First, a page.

Conservatorship/GuardianshipELDER LAWPROBATECalifornia Powers of Attorney (POA)

December 16, 2019by RaxterLaw

Nearly every day in our office a potential client will call to inquire about obtaining a power of attorney for a loved one. First, we must understand what a power of attorney is, and what it can do, and not do – as the case may be.

A power of attorney is a legal device that authorizes one person to perform legal acts (such as signing a consent to medical treatment) on behalf of another person. The person who grants the authority is known as the principal, and the person who exercises it is known as the agent or attorney-in-fact. California power of attorney laws are located within the California Probate Code.

In order to execute a power of attorney, you must have the legal ability to enter a contract, meaning that you must be mentally competent and at least 18 years old. Most attorney’s will not draft a power of attorney without meeting with the principal. If the principal failed to execute a power of attorney before losing capacity (due to dementia, etc) then other legal remedies must be pursued such as conservatorship. It cannot be stressed enough that a power of attorney can only be entered into by the principal with legal capacity. It should go without saying, that once the principal passes away so do the powers conferred under the power of attorney. 

There are two main types of powers of attorney:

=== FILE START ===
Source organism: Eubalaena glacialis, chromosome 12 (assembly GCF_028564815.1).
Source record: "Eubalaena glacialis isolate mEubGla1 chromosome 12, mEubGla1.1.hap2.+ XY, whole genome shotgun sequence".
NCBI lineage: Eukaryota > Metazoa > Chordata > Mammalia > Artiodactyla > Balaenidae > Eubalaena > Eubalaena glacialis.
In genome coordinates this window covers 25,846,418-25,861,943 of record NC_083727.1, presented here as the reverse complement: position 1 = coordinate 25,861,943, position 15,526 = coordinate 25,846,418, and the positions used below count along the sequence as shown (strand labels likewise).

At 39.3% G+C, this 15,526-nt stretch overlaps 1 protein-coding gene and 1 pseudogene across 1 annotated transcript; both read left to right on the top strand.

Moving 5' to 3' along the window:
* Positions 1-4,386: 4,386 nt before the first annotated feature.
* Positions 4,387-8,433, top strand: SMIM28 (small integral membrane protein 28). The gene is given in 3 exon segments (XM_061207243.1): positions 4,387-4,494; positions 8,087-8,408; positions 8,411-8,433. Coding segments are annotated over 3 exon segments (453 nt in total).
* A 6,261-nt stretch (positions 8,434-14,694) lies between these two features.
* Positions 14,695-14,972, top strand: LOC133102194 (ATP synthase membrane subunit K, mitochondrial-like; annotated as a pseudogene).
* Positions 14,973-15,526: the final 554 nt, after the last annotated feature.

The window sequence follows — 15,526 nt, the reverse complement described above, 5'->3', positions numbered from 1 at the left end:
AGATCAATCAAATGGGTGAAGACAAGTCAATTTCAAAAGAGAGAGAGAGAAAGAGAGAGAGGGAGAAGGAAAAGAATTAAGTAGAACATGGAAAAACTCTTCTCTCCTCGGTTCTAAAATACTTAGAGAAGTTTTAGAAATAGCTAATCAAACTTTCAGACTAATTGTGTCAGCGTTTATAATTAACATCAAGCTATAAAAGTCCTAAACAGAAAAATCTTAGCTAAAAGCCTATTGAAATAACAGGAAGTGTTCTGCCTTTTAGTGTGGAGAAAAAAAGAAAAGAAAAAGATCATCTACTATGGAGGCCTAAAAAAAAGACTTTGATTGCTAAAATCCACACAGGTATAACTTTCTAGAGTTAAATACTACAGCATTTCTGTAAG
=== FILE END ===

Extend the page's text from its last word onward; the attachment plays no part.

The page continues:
• A general power of attorney which governs all powers covered by a power of attorney (like buying or selling property or otherwise managing one’s assets). However, the specific language of a power granted will depend on the document. The powers in a power of attorney are specific especially when custom drafted (which they ideally should be). The agent needs to check the power of attorney document to see if the necessary powers have been granted.
  • A limited or special power of attorney which refers to less than all powers. For example, a power of attorney could be drafted which only grants the power to conduct a real estate sale for the title of one property.

Although not generally powers of attorney, most people associate the following with powers of attorney documents:

  • Health Care Advanced Directive (HCAD) allows an agent to make medical decisions for the principal. This document is meant to give guidance for the principal’s health care (about the principal’s wishes to remain on or off life support, for example).
  • A Physician’s Order Regarding Life Sustaining Treatment (POLST) is not a power of attorney. This document is a directive for first responders and doctors who need to know the principal’s resuscitation wishes in an emergency situation.

Power of attorney documents should not be entered into lightly. The principal should choose a person that they trust. On the other hand, anyone that is acting in the role of attorney-in-fact must do so with the upmost integrity to the principal. The law considers the principal/agent relationship as a fiduciary relationship and the agent owes a fiduciary duty to the principal by virtue of the relationship. Take note, that it’s important that people understand that this fiduciary obligation is not generally stated in the power of attorney, and it doesn’t need to be because it is implied by law.

Any and all actions taken by the agent/attorney-in-fact must be accounted for and in the best interest of the principal.

If you are considering executing a power of attorney, the principal should contact a local attorney to discuss the available options. Generally, a power of attorney is included within the estate planning process.


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